The boats were never the same again. Fuqua suits struggled for a decade to take the boating industry by storm, and each year sold fewer and fewer boats. It turned out to be pretty tough competing with the bumpkins, after all. You see, although the boat builders might not have been Wharton graduates, they knew boat building and the miniscule size of the yacht-buying market. That’s why they were happy to sell out to people who knew more about the business than they did.
Ocean Yachts is Born
But you can’t keep a Leek far from the water or far from boat building, and 10 years later John Sr.’s son, Jack, started Ocean Yachts. He enlisted his lifelong friend, David P. Martin, to design the boats. And a whole new era started.
Martin – Ocean Yacht’s Secret Weapon
“Boat nut” doesn’t go far enough in describing Dave Martin. After working at Pacemaker building boats (alongside Jack Leek) in the late 1940s, Martin quit to study full-time to become a yacht designer, via the Westlawn course – what used to be called a “correspondence course,” but is now “distance learning.” Lots of successful yacht designers are Westlawn graduates, including Jack Hargrave of Hatteras fame, and most other recreational marine naval architects. But of all of them, Dave Martin is perhaps the most innovative, and most unsung. Since he drew his first boat in 1956, a 24’ Hubert Johnson skiff, Martin has created some of the most efficient powerboat hulls ever to splash into the ocean.
Martin was a perfect fit for Ocean: His low-drag hulls let Oceans reach the magical 30-knot mark despite the heavy diesels available at the time. Today, builders just tuck more horses under the hood – diesels are compact and produce lots of power per pound – but 30 years ago those engines were just a dream, and/or prohibitively expensive. You needed to squeeze all the knots you could out of the diesel engine blocks at hand – such as the 2-stroke Detroit Diesels that were designed before WW II.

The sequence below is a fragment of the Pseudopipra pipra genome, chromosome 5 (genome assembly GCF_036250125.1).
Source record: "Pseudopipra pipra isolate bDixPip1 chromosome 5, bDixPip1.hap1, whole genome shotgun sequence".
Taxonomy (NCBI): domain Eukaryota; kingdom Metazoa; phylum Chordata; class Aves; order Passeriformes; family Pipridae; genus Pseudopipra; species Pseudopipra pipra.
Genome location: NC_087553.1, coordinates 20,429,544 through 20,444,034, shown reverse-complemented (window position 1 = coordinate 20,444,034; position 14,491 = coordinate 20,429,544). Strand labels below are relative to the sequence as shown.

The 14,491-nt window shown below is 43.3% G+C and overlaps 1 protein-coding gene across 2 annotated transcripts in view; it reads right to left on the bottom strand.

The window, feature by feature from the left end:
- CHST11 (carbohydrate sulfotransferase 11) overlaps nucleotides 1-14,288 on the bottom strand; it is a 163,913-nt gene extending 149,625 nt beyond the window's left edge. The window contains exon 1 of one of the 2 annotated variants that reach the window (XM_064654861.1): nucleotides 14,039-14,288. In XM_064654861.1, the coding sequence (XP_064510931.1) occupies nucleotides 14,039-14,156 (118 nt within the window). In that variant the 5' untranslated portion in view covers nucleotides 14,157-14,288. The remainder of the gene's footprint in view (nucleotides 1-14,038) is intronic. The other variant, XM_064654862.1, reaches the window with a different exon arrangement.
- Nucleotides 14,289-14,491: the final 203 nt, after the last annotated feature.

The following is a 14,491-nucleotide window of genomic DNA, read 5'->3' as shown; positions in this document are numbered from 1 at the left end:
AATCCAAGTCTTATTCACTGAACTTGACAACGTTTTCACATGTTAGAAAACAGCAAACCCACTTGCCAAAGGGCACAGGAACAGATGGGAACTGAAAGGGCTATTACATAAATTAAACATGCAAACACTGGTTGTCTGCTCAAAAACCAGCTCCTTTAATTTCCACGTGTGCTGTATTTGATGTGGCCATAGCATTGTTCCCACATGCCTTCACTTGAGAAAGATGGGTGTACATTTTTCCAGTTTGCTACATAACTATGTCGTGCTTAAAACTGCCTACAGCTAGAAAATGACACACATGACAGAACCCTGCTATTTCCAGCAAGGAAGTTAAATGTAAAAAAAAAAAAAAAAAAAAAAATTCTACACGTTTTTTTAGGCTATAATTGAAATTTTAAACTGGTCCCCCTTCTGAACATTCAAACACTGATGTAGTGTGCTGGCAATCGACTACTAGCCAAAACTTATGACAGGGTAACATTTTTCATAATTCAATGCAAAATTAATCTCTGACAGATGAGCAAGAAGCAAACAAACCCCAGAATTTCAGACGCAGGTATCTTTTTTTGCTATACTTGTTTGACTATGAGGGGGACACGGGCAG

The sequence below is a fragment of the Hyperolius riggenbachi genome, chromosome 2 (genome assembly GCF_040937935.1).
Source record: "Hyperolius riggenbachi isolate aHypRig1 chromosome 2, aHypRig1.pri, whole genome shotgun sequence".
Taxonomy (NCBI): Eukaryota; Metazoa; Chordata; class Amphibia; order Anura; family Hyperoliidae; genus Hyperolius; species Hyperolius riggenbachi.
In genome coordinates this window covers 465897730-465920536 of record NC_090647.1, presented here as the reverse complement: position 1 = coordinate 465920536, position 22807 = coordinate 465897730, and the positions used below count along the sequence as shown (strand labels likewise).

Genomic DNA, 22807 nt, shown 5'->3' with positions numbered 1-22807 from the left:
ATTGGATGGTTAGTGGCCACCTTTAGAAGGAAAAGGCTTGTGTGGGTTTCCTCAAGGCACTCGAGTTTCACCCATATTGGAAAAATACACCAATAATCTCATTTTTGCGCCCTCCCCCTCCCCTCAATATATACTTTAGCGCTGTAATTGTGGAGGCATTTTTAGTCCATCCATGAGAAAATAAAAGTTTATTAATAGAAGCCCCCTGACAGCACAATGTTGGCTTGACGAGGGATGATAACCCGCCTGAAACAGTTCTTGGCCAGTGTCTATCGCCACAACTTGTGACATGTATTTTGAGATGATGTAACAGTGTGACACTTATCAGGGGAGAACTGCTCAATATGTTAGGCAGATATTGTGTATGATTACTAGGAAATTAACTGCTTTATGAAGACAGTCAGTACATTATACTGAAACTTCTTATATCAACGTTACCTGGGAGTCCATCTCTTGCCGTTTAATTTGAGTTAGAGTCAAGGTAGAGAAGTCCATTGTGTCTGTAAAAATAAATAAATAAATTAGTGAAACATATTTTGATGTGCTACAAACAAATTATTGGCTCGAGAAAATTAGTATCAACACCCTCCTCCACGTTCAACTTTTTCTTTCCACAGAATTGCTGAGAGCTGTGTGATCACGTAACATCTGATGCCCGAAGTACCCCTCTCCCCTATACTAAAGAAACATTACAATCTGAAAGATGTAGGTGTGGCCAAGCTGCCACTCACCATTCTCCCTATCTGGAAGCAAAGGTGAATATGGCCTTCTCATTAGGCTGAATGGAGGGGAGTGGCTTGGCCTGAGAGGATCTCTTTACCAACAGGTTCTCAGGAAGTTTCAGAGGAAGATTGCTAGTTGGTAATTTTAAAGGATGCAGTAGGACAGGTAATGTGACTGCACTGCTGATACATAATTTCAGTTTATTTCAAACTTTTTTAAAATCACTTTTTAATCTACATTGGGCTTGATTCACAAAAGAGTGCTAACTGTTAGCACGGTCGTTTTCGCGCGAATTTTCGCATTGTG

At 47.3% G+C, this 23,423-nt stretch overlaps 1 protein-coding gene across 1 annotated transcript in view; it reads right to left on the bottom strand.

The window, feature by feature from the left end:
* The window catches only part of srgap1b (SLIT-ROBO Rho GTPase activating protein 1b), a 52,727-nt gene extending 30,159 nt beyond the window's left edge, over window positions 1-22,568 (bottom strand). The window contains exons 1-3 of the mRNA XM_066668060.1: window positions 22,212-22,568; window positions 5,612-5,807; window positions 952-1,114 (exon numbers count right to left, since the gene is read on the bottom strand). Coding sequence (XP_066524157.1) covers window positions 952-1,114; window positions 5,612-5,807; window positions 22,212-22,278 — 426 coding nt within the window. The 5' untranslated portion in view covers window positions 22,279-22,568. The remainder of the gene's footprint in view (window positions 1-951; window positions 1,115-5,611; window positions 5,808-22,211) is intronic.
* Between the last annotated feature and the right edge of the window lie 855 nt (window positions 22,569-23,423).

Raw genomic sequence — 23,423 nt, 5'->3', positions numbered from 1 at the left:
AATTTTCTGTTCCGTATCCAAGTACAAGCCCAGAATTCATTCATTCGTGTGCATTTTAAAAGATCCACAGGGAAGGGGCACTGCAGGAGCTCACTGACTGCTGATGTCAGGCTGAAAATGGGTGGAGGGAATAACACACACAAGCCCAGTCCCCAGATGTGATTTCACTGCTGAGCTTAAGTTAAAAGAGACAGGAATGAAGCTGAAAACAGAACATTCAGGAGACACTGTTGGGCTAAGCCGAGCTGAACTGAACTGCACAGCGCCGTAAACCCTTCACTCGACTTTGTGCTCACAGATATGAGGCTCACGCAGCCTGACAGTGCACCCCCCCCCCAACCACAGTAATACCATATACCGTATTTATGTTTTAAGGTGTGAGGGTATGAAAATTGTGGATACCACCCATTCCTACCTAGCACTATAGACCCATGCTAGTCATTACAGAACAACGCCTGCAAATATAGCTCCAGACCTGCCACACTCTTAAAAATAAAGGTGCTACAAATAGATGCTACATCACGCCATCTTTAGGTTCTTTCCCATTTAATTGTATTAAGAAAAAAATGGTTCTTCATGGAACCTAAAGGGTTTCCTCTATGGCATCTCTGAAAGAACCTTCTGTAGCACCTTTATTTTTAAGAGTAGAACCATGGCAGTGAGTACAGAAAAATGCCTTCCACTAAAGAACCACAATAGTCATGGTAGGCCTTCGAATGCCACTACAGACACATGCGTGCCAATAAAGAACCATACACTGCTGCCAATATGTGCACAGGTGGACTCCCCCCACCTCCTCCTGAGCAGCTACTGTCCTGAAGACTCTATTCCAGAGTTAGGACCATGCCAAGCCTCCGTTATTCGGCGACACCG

Martin tank-tested his boats – well, river-tested, really. He built models of two hulls, ballasted them to mimic real-life, then tied them to a yoke and towed them in the river. Leverage would move the lower-drag hull ahead of the higher-drag one. Doing this over and over, tweaking the models each time, led to very efficient hulls that were easy to push. Sure it sounds crude, and it is, but it worked. Martin’s designs and Jack Leek’s boatbuilding acumen made Ocean Yachts an overnight success in the early 1980s.
One of Martin’s tricks – and he won’t tell you many of them – is to jog the hull sides inwards below the waterline in the aft sections, making the boat much less beamy at the waterline than it is at the gunwales. This creates a narrower, lower-drag transom; the 58SS uses this design, matched with propeller pockets to optimize shaft angle and reduce both draft and drag. Many other Martin nuances you won’t see unless you climb under the hull with a long straight-edge. We’ll leave it up to you to discover them.
No Deep-Vs Here!